The Condor
A model of the Condor
A model of the Condor
A Model of The Condor on display at Fort Fisher
Placard
The placard adjoining the model above

Lower Cape Fear Historical Society
The Archives & Library: Online Collections: Mary Sanders Notes
 I have been asked to write up my War experience. Well I had war experience, and much of it.
In the beginning of the war the ladies of Wilmington N.C. organized a Soldiers Aid Society of which I was a member. We met daily made comfortables, & clothes for the soldiers, knit socks for them in [illegible] did any and everything we could to provide for our Army. When the seat of Government was moved from Montgomery Ala. to Richmond a deputation of our Society would meet each train and provide a meal for our troops being rushed to the scenes of action......
 We were there when the "Condor", the steamer on which Mrs. Greenhow was returning from Europe, was wrecked. Maj. Stevenson found her body being on the beach where it was washed up after she was drowned. He tenderly raised her, shook the sand from her clothing and calling for a litter placed her thereon. The remains  was sent to Wilmington and all that is mortal of this famous lady rests in our beautiful Oakdale Cemetery.
<http://latimerhouse.org/collections/text/sanders.shtm>




Wilmington was not without it's feminine war heroes as well. The city's history claims Rose O'Neal Greenhow as its own. She was a Confederate spy who's infamy led her to be imprisoned several times at Washington's Capitol Prison as a war criminal. Known as "Rebel Rose", she was returning to Wilmington, via Nassau from Europe aboard the steamer Condor. She carried many dispatch cases for President Davis as well as a leather pouch filled with donations to the Confederacy in gold, which she wore around her neck. The Condor beached in the channels on September 30, 1864 as a result of efforts to evade the blockading fleet. Fearful she would be captured and returned to a Union prison, Greenhow requested a dinghy to take her ashore. The small boat capsized near the shore in rough waters, and she was drowned. When a young soldier found her body on the beach it was said that there was a large amount of gold sewn into her gown, presumably for safekeeping until she reached Richmond, VA. She was buried with great ceremony and honor at Oakdale Cemetery in Wilmington, and the Ladies Memorial Association erected a memorial over her grave in 1888. Although Rose Greenhow was not a native of the city, because she is buried here, she is one of the many war heroes Wilmington proudly claims.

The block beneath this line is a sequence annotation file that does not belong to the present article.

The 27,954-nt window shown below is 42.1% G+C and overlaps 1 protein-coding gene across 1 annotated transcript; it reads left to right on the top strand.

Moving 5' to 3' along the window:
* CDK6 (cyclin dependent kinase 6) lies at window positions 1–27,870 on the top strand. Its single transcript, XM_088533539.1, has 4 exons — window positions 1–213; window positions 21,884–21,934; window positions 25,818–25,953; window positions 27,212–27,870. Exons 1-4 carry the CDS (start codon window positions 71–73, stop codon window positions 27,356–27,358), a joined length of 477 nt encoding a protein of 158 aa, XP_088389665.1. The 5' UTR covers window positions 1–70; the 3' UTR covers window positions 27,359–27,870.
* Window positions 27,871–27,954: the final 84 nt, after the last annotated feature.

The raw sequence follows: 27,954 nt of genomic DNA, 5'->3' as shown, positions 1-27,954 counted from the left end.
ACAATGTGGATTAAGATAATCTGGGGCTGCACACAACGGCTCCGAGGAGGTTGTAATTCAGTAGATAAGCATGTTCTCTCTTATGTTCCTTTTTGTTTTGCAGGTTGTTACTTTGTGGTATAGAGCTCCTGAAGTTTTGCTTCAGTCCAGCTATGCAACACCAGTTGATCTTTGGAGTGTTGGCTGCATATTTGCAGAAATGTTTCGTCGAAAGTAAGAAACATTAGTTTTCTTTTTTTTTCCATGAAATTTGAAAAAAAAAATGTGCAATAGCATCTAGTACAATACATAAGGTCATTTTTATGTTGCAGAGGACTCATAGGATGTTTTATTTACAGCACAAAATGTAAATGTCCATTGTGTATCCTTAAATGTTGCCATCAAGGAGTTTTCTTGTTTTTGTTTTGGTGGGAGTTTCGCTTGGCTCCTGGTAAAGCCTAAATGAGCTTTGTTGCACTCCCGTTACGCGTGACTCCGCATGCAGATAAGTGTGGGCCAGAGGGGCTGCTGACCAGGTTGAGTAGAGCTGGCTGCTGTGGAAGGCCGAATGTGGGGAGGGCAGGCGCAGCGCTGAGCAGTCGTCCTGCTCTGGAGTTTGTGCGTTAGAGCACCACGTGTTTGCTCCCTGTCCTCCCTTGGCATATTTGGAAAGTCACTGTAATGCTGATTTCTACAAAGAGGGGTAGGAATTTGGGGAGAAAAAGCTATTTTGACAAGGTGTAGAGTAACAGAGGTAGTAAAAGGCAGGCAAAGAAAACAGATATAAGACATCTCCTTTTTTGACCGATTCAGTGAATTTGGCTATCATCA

http://www.fortunecity.com/millennium/hollyoaks/410/women.in.war.htm


Civil War Naval Chronology 1861-1865
Published 1966 by Naval History Division , Office of the Chief of Naval Operations , Navy Department , Washington D.C.
October 1864
USS Niphon, Acting Master Kemble, ran British blockade runner Condor aground off New Inlet, North Carolina. Niphon was prevented from destroying the steamer by intense fire from Fort Fisher. Among the passengers on board Condor was one of the most famous Confederate agents of the war, Mrs. Rose O'Neal Greenhow. Mrs. Greenhow, fearful of being captured on the grounded runner with her important dispatches, set out in a boat for shore, but the craft over-turned in the heavy surf. The crew managed to get ashore, but the woman, weighted down by $2,000 in British gold in a pouch around her neck, drowned.